Found two problems. The first was that /etc/init.d/meteord script refers to /etc/init.d/functions which didn't exist. I edited the file to change the line

. /etc/init.d/functions


. /lib/lsb/init-functions

By checking what file was being referred by scripts that were working.

About the "^M" in the error, I discovered that it was caused by the file having dos line endings. It should have been unix line endings.

I opened it in vi

vi /etc/init.d/meteord

and in the command mode itself (hit ESC if you've switched to INSERT) entered:

:set fileformat=unix

Then saved and exited




starts Meteor.


I will do a separate post on using Meteor to power Live Blogging Plus (when I finish doing it).

Upload Error: client intended to send too large body

If you are using Nginx and are unable to upload files exceeding 1MB or so (most common) and get your error log shows “client intended to send too large body”, then here is the fix.

Edit your Nginx configuration file (which on Debian/Ubuntu will be found at /etc/nginx/nginx.conf) and edit the setting for client_max_body_size to something you can live with. If there is no line for it, add this line:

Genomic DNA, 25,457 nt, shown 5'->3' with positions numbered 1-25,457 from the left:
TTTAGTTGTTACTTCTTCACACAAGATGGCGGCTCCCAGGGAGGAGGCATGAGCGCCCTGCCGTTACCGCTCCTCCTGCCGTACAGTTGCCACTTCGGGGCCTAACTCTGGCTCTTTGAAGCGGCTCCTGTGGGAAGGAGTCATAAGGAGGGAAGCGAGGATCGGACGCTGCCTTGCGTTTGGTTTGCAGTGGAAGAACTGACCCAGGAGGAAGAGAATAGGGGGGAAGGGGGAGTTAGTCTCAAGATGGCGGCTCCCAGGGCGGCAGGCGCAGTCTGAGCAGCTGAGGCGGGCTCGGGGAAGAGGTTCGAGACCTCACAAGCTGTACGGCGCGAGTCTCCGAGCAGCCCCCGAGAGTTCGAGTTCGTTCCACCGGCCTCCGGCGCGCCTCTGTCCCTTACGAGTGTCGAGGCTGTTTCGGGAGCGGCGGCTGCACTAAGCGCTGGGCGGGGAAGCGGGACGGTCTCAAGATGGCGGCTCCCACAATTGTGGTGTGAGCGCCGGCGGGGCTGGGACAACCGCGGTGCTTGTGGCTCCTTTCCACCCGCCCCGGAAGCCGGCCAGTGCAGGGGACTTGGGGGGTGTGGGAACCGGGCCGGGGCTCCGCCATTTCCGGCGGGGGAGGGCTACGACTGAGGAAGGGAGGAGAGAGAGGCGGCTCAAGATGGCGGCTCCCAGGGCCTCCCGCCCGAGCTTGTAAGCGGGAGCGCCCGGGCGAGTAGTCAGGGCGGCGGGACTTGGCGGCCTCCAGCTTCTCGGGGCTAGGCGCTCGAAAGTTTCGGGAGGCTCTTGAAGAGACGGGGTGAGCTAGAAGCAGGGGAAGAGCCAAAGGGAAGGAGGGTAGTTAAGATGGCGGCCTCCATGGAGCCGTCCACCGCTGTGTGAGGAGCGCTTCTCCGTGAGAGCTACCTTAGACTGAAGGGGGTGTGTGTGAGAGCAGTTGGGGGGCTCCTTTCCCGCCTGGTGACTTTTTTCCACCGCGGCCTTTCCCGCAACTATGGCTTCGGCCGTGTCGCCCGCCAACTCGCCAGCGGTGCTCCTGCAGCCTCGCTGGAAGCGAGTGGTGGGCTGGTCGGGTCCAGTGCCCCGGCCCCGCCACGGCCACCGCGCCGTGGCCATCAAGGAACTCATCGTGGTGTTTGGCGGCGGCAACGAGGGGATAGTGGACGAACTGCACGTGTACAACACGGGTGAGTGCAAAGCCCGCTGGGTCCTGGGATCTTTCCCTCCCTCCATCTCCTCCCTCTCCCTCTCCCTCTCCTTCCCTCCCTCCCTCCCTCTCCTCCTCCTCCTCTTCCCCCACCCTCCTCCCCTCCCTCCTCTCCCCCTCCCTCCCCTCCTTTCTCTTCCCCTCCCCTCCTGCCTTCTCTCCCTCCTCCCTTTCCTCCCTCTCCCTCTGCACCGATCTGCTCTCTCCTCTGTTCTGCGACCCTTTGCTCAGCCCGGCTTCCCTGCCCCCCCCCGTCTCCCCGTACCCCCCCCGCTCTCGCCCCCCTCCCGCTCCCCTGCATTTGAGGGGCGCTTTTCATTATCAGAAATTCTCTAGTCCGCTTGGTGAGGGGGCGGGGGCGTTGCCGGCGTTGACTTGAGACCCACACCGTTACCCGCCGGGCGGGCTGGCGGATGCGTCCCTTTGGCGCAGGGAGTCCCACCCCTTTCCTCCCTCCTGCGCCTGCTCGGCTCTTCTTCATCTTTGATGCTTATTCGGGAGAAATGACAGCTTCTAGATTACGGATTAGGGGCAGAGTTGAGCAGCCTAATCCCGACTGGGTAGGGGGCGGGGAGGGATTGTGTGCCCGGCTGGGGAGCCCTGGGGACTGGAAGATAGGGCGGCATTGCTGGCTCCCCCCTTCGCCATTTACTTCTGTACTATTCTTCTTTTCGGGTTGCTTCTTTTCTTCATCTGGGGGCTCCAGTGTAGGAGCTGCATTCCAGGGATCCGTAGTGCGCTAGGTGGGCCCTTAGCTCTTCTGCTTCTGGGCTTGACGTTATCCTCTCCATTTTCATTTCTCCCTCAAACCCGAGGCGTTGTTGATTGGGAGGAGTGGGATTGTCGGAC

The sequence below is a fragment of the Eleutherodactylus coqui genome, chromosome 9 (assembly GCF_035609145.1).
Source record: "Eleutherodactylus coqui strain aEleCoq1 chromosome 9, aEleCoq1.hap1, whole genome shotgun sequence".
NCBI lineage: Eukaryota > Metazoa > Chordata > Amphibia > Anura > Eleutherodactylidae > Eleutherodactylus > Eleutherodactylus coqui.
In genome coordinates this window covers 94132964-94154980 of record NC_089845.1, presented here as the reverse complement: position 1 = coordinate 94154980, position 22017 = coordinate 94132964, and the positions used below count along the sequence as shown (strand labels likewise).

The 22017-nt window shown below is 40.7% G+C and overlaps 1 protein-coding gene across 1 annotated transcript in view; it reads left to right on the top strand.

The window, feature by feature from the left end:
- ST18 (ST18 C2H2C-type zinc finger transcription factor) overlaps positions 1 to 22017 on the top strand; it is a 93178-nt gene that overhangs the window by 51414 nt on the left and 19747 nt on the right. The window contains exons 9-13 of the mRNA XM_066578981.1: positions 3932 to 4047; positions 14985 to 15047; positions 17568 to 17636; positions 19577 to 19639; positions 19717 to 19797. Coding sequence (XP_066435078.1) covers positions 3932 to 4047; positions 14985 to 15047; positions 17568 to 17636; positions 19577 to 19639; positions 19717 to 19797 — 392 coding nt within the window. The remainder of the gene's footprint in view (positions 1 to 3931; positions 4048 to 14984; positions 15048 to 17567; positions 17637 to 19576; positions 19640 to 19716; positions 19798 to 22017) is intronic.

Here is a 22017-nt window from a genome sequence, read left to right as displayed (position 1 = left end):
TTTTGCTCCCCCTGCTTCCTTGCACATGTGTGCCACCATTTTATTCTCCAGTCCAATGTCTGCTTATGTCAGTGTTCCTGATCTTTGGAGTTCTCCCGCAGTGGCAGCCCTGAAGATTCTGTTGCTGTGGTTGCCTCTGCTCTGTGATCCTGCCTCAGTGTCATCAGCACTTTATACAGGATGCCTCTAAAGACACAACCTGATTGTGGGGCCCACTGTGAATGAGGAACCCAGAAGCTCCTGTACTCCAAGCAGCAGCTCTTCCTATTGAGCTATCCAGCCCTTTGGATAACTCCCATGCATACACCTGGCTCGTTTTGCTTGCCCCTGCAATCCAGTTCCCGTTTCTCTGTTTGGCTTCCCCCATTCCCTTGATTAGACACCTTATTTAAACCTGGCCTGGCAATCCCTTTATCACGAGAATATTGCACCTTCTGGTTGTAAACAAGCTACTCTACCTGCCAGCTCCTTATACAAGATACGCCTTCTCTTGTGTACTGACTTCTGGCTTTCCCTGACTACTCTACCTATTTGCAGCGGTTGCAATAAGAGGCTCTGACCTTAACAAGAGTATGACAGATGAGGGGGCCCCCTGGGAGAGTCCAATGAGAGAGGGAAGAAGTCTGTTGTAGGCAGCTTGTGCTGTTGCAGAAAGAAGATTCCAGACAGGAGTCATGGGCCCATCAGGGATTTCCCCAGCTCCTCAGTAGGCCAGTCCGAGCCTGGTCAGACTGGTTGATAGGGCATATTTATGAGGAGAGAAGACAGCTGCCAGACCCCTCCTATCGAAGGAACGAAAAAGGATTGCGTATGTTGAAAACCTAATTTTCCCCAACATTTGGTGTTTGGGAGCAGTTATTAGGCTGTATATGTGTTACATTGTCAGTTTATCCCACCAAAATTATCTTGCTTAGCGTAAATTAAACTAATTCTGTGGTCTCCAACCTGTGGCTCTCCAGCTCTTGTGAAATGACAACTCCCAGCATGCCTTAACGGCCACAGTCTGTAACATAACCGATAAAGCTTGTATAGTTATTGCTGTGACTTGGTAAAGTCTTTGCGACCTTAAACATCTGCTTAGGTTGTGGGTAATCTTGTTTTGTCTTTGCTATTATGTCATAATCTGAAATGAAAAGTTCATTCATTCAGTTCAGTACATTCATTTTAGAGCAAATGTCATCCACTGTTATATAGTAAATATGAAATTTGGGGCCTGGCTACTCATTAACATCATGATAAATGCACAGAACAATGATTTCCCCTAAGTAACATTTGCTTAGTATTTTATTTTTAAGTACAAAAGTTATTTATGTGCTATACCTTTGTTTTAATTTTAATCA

client_max_body_size 5M;

Obviously, replace 5M (for MB) with a number that makes you happy if your upload is larger.

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Nginx logo

Nginx-1.5.6 with ngx_pagespeed (Google Pagespeed module) and ngx_cache_purge

So I got tired of fiddling around with repositories offering builds that compiled ngx_pagespeed with Nginx. I was getting a lot of errors, was using older versions of Nginx and was not able to make the dotdeb repository work.

I was wary of compiling, because I’m a creature of habit, and I like my Nginx installed as a service and other minor pleasures of life (I still haven’t learned to make init scripts :p)